Do you know what your customers are buying? Maybe more importantly, do you know what they are not buying? A database is extremely useful in knowing your customers. Ever receive a mailing with your credit card bill? Do you think each person who receives a bill gets the same advertising? Does the person with a $500 credit limit get the same product advertising as the person with a $5000 limit? Not on your life.

Chances are you know your best customers and what they buy, but what about the other customers? What do they want? Find out and you’ll make a lot of money.

5. Tell the Whole Story

Do your customers know all the things you do? Many companies add products and services and the last people to know are the customers.

Make sure that your customers have the whole story on your products and services. Mail news announcements as soon as new products or services are available. Your first-time customer probably came in for something from an ad. Make sure they know about your other services for later.

6. Invest in your Customers

Every once in a while you have to go the “extra mile” for a customer. Extra expense may be incurred. I ordered some labels from a company and the order was misplaced. We had to have the labels by a specific date. The labels arrived on time as promised with an enclosed form that read:

PROMISED ORDER: This job is promised and must be shipped on time under any circumstance. Every employee having anything to do with this order will be held strictly responsible for seeing that no expense must be spared to see that this order is delivered ON TIME.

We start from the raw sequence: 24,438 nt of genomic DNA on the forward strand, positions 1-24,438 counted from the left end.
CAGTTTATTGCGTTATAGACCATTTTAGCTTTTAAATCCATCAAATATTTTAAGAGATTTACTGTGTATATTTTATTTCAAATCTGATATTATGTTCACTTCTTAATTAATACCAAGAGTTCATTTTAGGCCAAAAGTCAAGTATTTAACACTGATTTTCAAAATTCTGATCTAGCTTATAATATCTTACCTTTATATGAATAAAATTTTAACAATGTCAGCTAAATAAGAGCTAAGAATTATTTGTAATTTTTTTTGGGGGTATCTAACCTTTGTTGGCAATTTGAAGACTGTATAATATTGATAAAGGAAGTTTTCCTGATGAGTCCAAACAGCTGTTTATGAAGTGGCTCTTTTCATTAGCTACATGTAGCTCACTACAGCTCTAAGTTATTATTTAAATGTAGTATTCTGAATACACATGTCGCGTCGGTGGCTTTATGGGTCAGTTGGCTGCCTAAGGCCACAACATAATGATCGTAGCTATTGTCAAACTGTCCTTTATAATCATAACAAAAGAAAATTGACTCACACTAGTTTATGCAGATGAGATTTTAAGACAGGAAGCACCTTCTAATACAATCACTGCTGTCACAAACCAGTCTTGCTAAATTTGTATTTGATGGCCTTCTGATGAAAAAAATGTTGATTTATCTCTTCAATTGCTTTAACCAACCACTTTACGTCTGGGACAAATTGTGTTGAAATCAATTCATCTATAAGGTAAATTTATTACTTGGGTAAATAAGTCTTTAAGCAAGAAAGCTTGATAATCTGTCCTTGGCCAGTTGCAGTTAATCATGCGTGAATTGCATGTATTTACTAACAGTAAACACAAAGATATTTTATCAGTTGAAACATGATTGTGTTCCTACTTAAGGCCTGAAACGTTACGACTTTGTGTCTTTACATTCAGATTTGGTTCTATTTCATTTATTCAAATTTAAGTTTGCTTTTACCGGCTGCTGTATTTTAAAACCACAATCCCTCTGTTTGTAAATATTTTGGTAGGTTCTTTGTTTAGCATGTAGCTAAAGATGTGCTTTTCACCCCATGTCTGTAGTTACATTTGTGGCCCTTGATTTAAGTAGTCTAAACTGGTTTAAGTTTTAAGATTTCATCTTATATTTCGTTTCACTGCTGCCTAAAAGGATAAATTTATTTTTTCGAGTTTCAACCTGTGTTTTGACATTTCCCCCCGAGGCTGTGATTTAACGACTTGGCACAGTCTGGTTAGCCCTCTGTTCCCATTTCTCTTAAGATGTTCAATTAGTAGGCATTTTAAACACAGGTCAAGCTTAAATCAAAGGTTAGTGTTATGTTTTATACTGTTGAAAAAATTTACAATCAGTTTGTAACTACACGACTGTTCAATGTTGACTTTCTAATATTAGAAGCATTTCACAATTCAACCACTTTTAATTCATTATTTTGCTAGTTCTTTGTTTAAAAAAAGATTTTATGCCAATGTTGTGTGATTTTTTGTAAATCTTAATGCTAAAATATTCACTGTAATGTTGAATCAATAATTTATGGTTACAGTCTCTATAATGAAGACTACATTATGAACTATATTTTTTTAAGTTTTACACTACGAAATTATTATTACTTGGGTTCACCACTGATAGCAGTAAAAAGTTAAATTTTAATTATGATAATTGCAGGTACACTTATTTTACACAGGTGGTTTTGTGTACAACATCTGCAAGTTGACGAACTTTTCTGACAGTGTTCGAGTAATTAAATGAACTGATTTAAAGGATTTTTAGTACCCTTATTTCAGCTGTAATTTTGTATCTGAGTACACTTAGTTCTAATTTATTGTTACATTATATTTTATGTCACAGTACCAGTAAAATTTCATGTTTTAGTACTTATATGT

This form was signed by 30 employees, documenting the date and time they each received their part of the job and who they passed it on to.

7. Reward the Customer

Keep that first-time customer coming back with special sales. Mail a postcard for a special unadvertised sale to all your first-time customers each month. Have the sale during hours you are normally closed. Make the first-time customers feel important.

8. Welcome Promotions

Create a “New Customer Welcome” kit. Include brochures, announcements of new products or services, referral cards and maybe some coupons on some of those products and services.

Some Final Thoughts…

I used to teach customer service classes but I don’t any longer. Why? Because the business owners would send their employees to the class when the persons who belonged there were the owners themselves.

Customer service is very hard to define. We all know it when we see it, but what is it. I believe it is how each of your employees feels about themselves. How they treat customers will be in direct proportion to how they are treated by management. The more employees are respected and appreciated by management, the more pride they will take in their work. And they will pass that on to the customer.

I am not a big fan of “Employee of the Month” awards. Think about it. If you have 25 employees, you have one winner and 24 losers.

I would much rather see each employee singled out and recognized for some good job sometime during the month. No matter how small the task or assignment. That way each person has an incentive to grow and excel in their own areas of responsibility. Employees should compete against their own best record, not other employees. They should strive to constantly improve their personal best.

Remember the definition of success: Success is the progressive realization of a worthwhile goal or dream. Work toward your dream.

If this article was helpful to you, we’d love to hear from you! Leave us your comments below and let us know if you have any questions, or have additional ways to retain customers!